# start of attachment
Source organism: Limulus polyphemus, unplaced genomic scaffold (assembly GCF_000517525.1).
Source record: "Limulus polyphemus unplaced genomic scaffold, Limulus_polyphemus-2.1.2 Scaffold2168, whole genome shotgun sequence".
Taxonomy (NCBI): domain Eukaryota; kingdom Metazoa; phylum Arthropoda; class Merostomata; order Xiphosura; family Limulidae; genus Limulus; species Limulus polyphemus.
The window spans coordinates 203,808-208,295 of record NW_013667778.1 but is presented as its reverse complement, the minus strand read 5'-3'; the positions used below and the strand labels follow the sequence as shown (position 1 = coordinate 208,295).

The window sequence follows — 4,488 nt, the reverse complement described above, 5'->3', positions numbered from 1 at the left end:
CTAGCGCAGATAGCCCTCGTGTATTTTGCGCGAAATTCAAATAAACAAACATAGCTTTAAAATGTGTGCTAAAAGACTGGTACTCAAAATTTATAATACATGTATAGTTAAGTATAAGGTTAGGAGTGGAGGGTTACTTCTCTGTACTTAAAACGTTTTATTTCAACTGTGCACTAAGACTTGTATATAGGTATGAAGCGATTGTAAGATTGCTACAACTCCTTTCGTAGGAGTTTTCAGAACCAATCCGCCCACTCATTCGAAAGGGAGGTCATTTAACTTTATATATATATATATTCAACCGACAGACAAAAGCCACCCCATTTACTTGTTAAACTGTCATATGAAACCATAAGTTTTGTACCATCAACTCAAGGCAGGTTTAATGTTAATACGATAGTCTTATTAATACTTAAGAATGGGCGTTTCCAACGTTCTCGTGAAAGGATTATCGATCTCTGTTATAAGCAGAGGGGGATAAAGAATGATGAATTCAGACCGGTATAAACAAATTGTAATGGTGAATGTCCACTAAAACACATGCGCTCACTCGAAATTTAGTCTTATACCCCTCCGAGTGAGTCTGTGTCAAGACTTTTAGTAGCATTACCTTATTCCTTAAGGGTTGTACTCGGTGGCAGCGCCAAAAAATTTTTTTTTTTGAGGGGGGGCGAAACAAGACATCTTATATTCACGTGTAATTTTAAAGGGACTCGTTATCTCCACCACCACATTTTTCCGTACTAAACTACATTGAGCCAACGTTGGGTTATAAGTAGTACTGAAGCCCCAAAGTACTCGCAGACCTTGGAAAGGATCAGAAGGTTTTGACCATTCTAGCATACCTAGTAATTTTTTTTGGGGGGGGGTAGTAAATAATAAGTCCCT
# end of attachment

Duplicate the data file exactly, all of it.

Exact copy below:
Source organism: Limulus polyphemus, unplaced genomic scaffold (assembly GCF_000517525.1).
Source record: "Limulus polyphemus unplaced genomic scaffold, Limulus_polyphemus-2.1.2 Scaffold2168, whole genome shotgun sequence".
Taxonomy (NCBI): domain Eukaryota; kingdom Metazoa; phylum Arthropoda; class Merostomata; order Xiphosura; family Limulidae; genus Limulus; species Limulus polyphemus.
The window spans coordinates 203,808-208,295 of record NW_013667778.1 but is presented as its reverse complement, the minus strand read 5'-3'; the positions used below and the strand labels follow the sequence as shown (position 1 = coordinate 208,295).

The window sequence follows — 4,488 nt, the reverse complement described above, 5'->3', positions numbered from 1 at the left end:
CTAGCGCAGATAGCCCTCGTGTATTTTGCGCGAAATTCAAATAAACAAACATAGCTTTAAAATGTGTGCTAAAAGACTGGTACTCAAAATTTATAATACATGTATAGTTAAGTATAAGGTTAGGAGTGGAGGGTTACTTCTCTGTACTTAAAACGTTTTATTTCAACTGTGCACTAAGACTTGTATATAGGTATGAAGCGATTGTAAGATTGCTACAACTCCTTTCGTAGGAGTTTTCAGAACCAATCCGCCCACTCATTCGAAAGGGAGGTCATTTAACTTTATATATATATATATTCAACCGACAGACAAAAGCCACCCCATTTACTTGTTAAACTGTCATATGAAACCATAAGTTTTGTACCATCAACTCAAGGCAGGTTTAATGTTAATACGATAGTCTTATTAATACTTAAGAATGGGCGTTTCCAACGTTCTCGTGAAAGGATTATCGATCTCTGTTATAAGCAGAGGGGGATAAAGAATGATGAATTCAGACCGGTATAAACAAATTGTAATGGTGAATGTCCACTAAAACACATGCGCTCACTCGAAATTTAGTCTTATACCCCTCCGAGTGAGTCTGTGTCAAGACTTTTAGTAGCATTACCTTATTCCTTAAGGGTTGTACTCGGTGGCAGCGCCAAAAAATTTTTTTTTTTGAGGGGGGGCGAAACAAGACATCTTATATTCACGTGTAATTTTAAAGGGACTCGTTATCTCCACCACCACATTTTTCCGTACTAAACTACATTGAGCCAACGTTGGGTTATAAGTAGTACTGAAGCCCCAAAGTACTCGCAGACCTTGGAAAGGATCAGAAGGTTTTGACCATTCTAGCATACCTAGTAATTTTTTTTGGGGGGGGGTAGTAAATAATAAGTCCCT